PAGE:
Thursday, March 10, 2011

This is what happens if you make the price too high.

It's something that is well understood by the public but seems to be a bit of a blindspot for those in authority whether in government or utility companies. If you price a commodity too high or even attempt to ban it, then people will find a way around it legally or illegally. Happens with drugs, happening with cigarettes and tobacco and happening with alcohol. There are really times I am blessed by living 45 miles from Dover, I can make massive savings by doing a booze cruise as and whenever I need too, others will use "a man in a van" to buy their cut price ciggies, it happens all over the place and the righteous have only themselves to blame for trying to socially engineer out of demand something that the people clearly are not prepared to do without.
Now it's starting to happen with electricity...

Criminal gangs are targeting people with electricity pre-payment meters in a doorstep fraud with hotspots reported in Kent, London and the Midlands.
Crimestoppers has warned people to be alert to the doorstep fraud and offered a £10,000 reward for information.
The fraudsters sell illegal, cut-price electricity top-ups by pushing a cloned key into people's meters to add credit.
Data from six energy companies has shown more than 120,000 people have been affected across the UK.
More than 5,300 incidents have been reported in Kent this year. Birmingham saw 6,978 incidents.
Across the country, customers have given the criminal gangs more than £7m, figures from British Gas, EDF Energy, E.ON, npower, Scottish Power and SSE have shown.
Over the last 13 years ever since governments got heavily into the climate levy scam, electricity and gas prices have risen well above that of inflation and this affects those particularly at the bottom end of the financial scale who struggle from week to week juggling their budgets and making decisions as to heat the house, top up the car or have something other than beans on toast as their main meal for once. So if someone comes along and offers a £10 top up for £5 what do you think is going to happen? Pretty much the same as what happens when someone offers cheap ciggies, booze or a half inched pay as you go mobile top up. No, I'm not saying everyone will do this, but if the government and by proxy the utility companied continue to squeeze us all financially then sooner or later people will look for ways around it. It will be unregulated uncontrolled and at times illegal and yes people will get caught, it won't stop others from doing it though and new scams will develop as the people doing it get more sophisticated. I rather expect that when the companies try to foist smart meters on us all that someone somewhere will develop a hack so they can't be controlled from outside or at least appear as if they are working when they aren't.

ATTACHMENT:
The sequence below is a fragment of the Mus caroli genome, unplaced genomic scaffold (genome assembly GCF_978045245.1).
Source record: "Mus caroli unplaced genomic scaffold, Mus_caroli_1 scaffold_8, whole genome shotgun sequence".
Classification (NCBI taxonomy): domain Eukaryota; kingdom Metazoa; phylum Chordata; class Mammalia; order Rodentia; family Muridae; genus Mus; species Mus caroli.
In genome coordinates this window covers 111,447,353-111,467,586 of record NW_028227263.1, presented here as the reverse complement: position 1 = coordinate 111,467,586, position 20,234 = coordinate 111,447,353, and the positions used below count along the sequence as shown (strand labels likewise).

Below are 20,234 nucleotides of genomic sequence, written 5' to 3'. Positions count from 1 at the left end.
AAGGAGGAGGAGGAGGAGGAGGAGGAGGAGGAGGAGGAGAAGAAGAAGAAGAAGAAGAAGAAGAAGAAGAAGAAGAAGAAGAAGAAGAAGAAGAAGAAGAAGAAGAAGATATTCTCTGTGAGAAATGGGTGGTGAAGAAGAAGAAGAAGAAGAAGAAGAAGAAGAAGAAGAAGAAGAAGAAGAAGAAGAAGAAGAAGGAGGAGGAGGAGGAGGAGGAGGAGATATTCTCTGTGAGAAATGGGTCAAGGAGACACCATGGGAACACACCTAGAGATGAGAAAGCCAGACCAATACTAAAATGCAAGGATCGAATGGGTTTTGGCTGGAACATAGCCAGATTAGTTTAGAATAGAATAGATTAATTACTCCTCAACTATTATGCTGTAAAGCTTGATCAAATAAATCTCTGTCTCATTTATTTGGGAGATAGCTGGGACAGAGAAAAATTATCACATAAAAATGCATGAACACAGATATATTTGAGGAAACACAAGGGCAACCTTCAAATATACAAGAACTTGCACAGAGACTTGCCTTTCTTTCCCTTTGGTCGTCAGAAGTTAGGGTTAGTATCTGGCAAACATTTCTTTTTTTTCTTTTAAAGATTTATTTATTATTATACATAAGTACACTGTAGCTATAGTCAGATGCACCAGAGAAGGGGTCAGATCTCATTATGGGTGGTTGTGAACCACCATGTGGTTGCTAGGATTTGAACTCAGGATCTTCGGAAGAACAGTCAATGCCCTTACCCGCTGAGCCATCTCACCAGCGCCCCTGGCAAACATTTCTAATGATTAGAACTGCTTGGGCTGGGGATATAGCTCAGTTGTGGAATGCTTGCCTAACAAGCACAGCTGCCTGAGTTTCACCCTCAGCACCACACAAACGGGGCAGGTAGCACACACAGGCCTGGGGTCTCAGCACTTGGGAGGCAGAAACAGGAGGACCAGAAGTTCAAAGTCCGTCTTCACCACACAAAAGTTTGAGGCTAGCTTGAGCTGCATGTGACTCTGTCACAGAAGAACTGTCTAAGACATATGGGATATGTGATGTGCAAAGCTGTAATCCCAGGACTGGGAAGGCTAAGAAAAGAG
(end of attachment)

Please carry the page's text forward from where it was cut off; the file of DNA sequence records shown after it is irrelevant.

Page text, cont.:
There's probably some natural law or formula out there to describe the phenomena of diminishing returns for price increases, the laffer curve I know describes it. Private industry know it quite well and it affects their pricing policies, however when governments become involved then this goes out of the window as they just raise prices and duties to fill their coffers without regard to the consequences. One of the consequences is of course that people will look for an alternative, happens every time, without fail legally or illegally. Prohibition in the USA shows what happens when governments interfere too much in the market, criminals step in to fill the gap because the demand doesn't go away it just goes underground.

2 annotations:

Anonymous said...

If you look at the tech being proposed for smart meters, then you'll soon realise that it is hideously insecure and very, very open to hacking, spoofing and all manner of mischief. One good trick might be to use a spoofing unit to cause all the smart meters in an area to go into extreme power saving mode right as a major soap opera is on the telly; cue a horde of extremely annoyed customers.

microdave said...

There's a 6 page PDF study of the technology, and possible risks available here: